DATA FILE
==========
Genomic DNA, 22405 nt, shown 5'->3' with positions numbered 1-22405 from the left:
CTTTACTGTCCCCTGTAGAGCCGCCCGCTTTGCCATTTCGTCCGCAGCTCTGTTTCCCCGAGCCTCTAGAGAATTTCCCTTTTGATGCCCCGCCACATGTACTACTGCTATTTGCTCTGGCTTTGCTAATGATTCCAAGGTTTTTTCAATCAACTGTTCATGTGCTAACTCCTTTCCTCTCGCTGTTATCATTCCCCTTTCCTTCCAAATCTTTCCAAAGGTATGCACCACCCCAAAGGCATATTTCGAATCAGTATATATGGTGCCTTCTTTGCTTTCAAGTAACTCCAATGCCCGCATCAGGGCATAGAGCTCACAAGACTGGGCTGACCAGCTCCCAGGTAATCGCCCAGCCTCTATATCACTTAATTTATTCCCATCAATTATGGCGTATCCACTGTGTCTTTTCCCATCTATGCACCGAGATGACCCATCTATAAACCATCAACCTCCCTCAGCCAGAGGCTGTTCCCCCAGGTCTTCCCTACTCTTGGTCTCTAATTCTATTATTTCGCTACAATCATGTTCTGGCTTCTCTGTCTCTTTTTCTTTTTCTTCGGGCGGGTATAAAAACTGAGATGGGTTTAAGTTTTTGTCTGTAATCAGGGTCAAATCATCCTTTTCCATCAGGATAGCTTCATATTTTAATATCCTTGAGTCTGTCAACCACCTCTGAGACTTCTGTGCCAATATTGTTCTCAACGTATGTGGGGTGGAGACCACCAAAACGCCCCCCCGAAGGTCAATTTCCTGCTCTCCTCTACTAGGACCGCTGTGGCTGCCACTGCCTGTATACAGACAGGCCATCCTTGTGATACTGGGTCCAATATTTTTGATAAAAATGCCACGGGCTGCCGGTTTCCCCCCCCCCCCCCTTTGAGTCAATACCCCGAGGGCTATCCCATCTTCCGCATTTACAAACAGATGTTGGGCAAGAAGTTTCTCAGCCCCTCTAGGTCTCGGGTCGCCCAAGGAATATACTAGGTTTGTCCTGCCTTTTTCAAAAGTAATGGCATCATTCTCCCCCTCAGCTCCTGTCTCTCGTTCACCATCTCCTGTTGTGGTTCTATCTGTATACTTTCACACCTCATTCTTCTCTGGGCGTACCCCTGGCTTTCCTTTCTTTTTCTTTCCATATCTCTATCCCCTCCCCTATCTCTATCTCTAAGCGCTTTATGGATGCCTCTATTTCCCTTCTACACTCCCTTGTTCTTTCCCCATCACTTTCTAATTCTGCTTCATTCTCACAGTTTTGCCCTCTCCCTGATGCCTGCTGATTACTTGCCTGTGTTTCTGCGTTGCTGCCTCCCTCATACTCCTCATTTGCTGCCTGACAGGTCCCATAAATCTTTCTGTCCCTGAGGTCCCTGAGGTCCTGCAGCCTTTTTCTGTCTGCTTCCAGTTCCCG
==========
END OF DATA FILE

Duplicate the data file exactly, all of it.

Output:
Genomic DNA, 22405 nt, shown 5'->3' with positions numbered 1-22405 from the left:
CTTTACTGTCCCCTGTAGAGCCGCCCGCTTTGCCATTTCGTCCGCAGCTCTGTTTCCCCGAGCCTCTAGAGAATTTCCCTTTTGATGCCCCGCCACATGTACTACTGCTATTTGCTCTGGCTTTGCTAATGATTCCAAGGTTTTTTCAATCAACTGTTCATGTGCTAACTCCTTTCCTCTCGCTGTTATCATTCCCCTTTCCTTCCAAATCTTTCCAAAGGTATGCACCACCCCAAAGGCATATTTCGAATCAGTATATATGGTGCCTTCTTTGCTTTCAAGTAACTCCAATGCCCGCATCAGGGCATAGAGCTCACAAGACTGGGCTGACCAGCTCCCAGGTAATCGCCCAGCCTCTATATCACTTAATTTATTCCCATCAATTATGGCGTATCCACTGTGTCTTTTCCCATCTATGCACCGAGATGACCCATCTATAAACCATCAACCTCCCTCAGCCAGAGGCTGTTCCCCCAGGTCTTCCCTACTCTTGGTCTCTAATTCTATTATTTCGCTACAATCATGTTCTGGCTTCTCTGTCTCTTTTTCTTTTTCTTCGGGCGGGTATAAAAACTGAGATGGGTTTAAGTTTTTGTCTGTAATCAGGGTCAAATCATCCTTTTCCATCAGGATAGCTTCATATTTTAATATCCTTGAGTCTGTCAACCACCTCTGAGACTTCTGTGCCAATATTGTTCTCAACGTATGTGGGGTGGAGACCACCAAAACGCCCCCCCGAAGGTCAATTTCCTGCTCTCCTCTACTAGGACCGCTGTGGCTGCCACTGCCTGTATACAGACAGGCCATCCTTGTGATACTGGGTCCAATATTTTTGATAAAAATGCCACGGGCTGCCGGTTTCCCCCCCCCCCCCCTTTGAGTCAATACCCCGAGGGCTATCCCATCTTCCGCATTTACAAACAGATGTTGGGCAAGAAGTTTCTCAGCCCCTCTAGGTCTCGGGTCGCCCAAGGAATATACTAGGTTTGTCCTGCCTTTTTCAAAAGTAATGGCATCATTCTCCCCCTCAGCTCCTGTCTCTCGTTCACCATCTCCTGTTGTGGTTCTATCTGTATACTTTCACACCTCATTCTTCTCTGGGCGTACCCCTGGCTTTCCTTTCTTTTTCTTTCCATATCTCTATCCCCTCCCCTATCTCTATCTCTAAGCGCTTTATGGATGCCTCTATTTCCCTTCTACACTCCCTTGTTCTTTCCCCATCACTTTCTAATTCTGCTTCATTCTCACAGTTTTGCCCTCTCCCTGATGCCTGCTGATTACTTGCCTGTGTTTCTGCGTTGCTGCCTCCCTCATACTCCTCATTTGCTGCCTGACAGGTCCCATAAATCTTTCTGTCCCTGAGGTCCCTGAGGTCCTGCAGCCTTTTTCTGTCTGCTTCCAGTTCCCG